Similar to games such as Wii Sports or Tomodachi Life, Miitopia puts Miis front and centre.
This time, though, Nintendo has chosen to build an entire RPG adventure around the charm, weirdness, and humour of these Wii-era mascots. Previously a 3DS title, Miitopia comes to the Switch as an enhanced edition that is packed with many improvements on visuals, gameplay, and even some very welcome quality-of-life additions.
Miitopia’s story plays out in two different complementary layers. On the first layer, you have some predetermined events that set the narrative in motion. The titular world of Miitopia is a peaceful place inhabited by Miis of all kinds, until the Dark Lord starts to terrify people by stealing their faces and giving them to monsters. It’s up to you to defeat these creatures and return the faces to their rightful owners – all while you try to gather a party of friends determined to help you stop the Dark Lord once and for all.
With this basic premise, Miitopia sets a kind of theatrical stage and asks the player to fill in the gaps. Here lies the second layer of the adventure. The player has the power (and incentive) to create and choose specific Miis for basically every single character you will find during the adventure. From party members to NPCs you’ll meet along the way, almost everyone can be customised as you please – and here I should mention how powerful the customisation options are.
Instead of just taking the standard Mii creator from the Switch’s system, Miitopia adds a staggering amount of additional options for the creative types, including new elements such as wigs and make-up. Thanks to this almost limitless feature, you can create (or import from the internet) basically any imaginable character you want. It’s thanks to this feature that your adventure can become funnier in unique and weird ways. After all, it is not always that you can have Revali and Link fighting for Zelda’s love.
This idea of “creating your own adventure” is also explored by Miitopia when it comes to its RPG mechanics. From a gameplay standpoint, Miitopia takes inspiration from classics of the genre, including random enemy encounters as well as a simple but competent turn-based combat system. In the beginning, you’ll be able to create a party using the most common jobs found in the genre, such as a warrior, mage, or thief – each one with its own exclusive set of skills. However, in a very Miitopia fashion, things will go crazier sooner than expected. As you progress, you will also recruit weirder classes such as pop star, cat, and even flower.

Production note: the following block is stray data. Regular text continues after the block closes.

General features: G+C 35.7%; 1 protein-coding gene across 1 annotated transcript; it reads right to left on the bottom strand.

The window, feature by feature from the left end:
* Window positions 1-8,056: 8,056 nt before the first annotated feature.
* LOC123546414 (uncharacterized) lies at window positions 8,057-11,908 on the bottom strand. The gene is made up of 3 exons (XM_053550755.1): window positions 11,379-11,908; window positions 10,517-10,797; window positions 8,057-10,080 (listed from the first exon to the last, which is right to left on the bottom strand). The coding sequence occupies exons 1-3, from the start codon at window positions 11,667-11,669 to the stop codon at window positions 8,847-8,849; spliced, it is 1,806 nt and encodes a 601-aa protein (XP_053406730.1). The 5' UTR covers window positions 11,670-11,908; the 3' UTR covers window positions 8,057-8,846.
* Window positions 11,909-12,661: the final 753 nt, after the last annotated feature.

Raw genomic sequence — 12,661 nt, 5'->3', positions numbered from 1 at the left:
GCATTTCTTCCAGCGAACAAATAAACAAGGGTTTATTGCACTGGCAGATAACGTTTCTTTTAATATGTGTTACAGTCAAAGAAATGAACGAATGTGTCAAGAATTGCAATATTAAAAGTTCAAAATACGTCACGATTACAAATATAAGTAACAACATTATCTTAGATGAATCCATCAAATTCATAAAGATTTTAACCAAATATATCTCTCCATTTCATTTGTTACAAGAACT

An additional spice is added to these characters when you consider the four different progression systems that overlap during your adventure: levels, equipment, grub, and affinity. Levels and equipment work pretty much like any other RPG; grub is a bit more complex. Different enemies will drop specific food items, which you can give to the characters. The complexity comes from the fact that each item will improve a different status, and characters may have their own likes and dislikes.
Finally, the affinity system is a mechanic on its own. Basically, at the end of each level, there is an inn with different rooms available. By having characters share a room, they will slowly improve their affinity, which can unlock many different skills. You can also spend ‘outing tickets’ in order to send two characters to the beach or to the cinema (among other places), so they will become friendly. By doing that, characters can become more inclined to help each other in battle, increasing the damage of an attack, or even taking a hit for a friend.
As much as the sum of all these elements creates a weird and fantastic adventure, Miitopia isn’t free of drawbacks, and the way levels work is one of them. Instead of letting you freely explore each area, Miitopia’s levels take place almost as an auto-scroller, where you simply look at characters while they walk through each level. There are a few choices here and there, including maps with multiple paths, but that isn’t enough to remove the feeling that you are playing an idle game. At least you can hold B to increase the game’s speed. In addition to that, there are also limitations during combat. Here, you’re only able to directly command your own character, which hinders some of the strategies you can implement.
I also need to address the biggest elephant in the room: the game’s price. Miitopia is a lengthy RPG, which can take more than 30 hours to beat (and double that if you want to complete everything). There are many improvements and new elements in this Switch version – new graphics, interactions, and even a horse as a party member – but it is somewhat a hard sale when you consider the game is pricier than its 3DS counterpart.
Overall, however, if you want an RPG that is goofy and unpretentious, Miitopia may be a good option to consider. It offers an experience unlike any other game, and one that can be vastly different for you and Mii based on customisation.
Miitopia is an RPG adventure that uses Miis as a way to let players express themselves. Despite choosing to simplify some of the classic mechanics, it does offer goofy and funny moments for those willing to pay its increased price.